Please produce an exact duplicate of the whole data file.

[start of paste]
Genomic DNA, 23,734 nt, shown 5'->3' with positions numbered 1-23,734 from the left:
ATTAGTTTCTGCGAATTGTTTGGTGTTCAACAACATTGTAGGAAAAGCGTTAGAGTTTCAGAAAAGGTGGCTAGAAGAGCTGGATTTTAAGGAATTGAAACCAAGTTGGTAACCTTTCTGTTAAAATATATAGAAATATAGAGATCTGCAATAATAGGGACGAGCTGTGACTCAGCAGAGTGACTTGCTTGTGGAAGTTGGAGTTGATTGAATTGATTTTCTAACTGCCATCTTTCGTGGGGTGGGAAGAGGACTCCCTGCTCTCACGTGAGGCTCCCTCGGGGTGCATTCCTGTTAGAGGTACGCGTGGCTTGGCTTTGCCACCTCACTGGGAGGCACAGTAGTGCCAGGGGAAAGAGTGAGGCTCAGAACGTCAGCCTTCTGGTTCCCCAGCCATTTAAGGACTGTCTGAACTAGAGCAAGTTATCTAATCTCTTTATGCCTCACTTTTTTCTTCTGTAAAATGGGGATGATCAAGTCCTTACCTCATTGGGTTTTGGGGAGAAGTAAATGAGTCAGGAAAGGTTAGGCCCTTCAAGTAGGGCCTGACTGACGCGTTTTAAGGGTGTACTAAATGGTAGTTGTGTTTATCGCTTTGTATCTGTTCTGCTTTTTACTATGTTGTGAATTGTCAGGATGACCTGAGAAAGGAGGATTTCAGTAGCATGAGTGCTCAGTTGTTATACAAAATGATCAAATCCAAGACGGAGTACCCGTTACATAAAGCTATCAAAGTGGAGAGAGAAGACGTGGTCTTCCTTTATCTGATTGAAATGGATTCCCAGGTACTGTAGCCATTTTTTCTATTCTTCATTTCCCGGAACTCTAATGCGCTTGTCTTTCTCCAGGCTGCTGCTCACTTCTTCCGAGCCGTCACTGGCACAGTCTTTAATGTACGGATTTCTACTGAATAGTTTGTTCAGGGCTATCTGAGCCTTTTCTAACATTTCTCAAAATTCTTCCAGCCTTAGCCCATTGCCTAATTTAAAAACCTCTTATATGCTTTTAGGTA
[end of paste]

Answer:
Genomic DNA, 23,734 nt, shown 5'->3' with positions numbered 1-23,734 from the left:
ATTAGTTTCTGCGAATTGTTTGGTGTTCAACAACATTGTAGGAAAAGCGTTAGAGTTTCAGAAAAGGTGGCTAGAAGAGCTGGATTTTAAGGAATTGAAACCAAGTTGGTAACCTTTCTGTTAAAATATATAGAAATATAGAGATCTGCAATAATAGGGACGAGCTGTGACTCAGCAGAGTGACTTGCTTGTGGAAGTTGGAGTTGATTGAATTGATTTTCTAACTGCCATCTTTCGTGGGGTGGGAAGAGGACTCCCTGCTCTCACGTGAGGCTCCCTCGGGGTGCATTCCTGTTAGAGGTACGCGTGGCTTGGCTTTGCCACCTCACTGGGAGGCACAGTAGTGCCAGGGGAAAGAGTGAGGCTCAGAACGTCAGCCTTCTGGTTCCCCAGCCATTTAAGGACTGTCTGAACTAGAGCAAGTTATCTAATCTCTTTATGCCTCACTTTTTTCTTCTGTAAAATGGGGATGATCAAGTCCTTACCTCATTGGGTTTTGGGGAGAAGTAAATGAGTCAGGAAAGGTTAGGCCCTTCAAGTAGGGCCTGACTGACGCGTTTTAAGGGTGTACTAAATGGTAGTTGTGTTTATCGCTTTGTATCTGTTCTGCTTTTTACTATGTTGTGAATTGTCAGGATGACCTGAGAAAGGAGGATTTCAGTAGCATGAGTGCTCAGTTGTTATACAAAATGATCAAATCCAAGACGGAGTACCCGTTACATAAAGCTATCAAAGTGGAGAGAGAAGACGTGGTCTTCCTTTATCTGATTGAAATGGATTCCCAGGTACTGTAGCCATTTTTTCTATTCTTCATTTCCCGGAACTCTAATGCGCTTGTCTTTCTCCAGGCTGCTGCTCACTTCTTCCGAGCCGTCACTGGCACAGTCTTTAATGTACGGATTTCTACTGAATAGTTTGTTCAGGGCTATCTGAGCCTTTTCTAACATTTCTCAAAATTCTTCCAGCCTTAGCCCATTGCCTAATTTAAAAACCTCTTATATGCTTTTAGGTA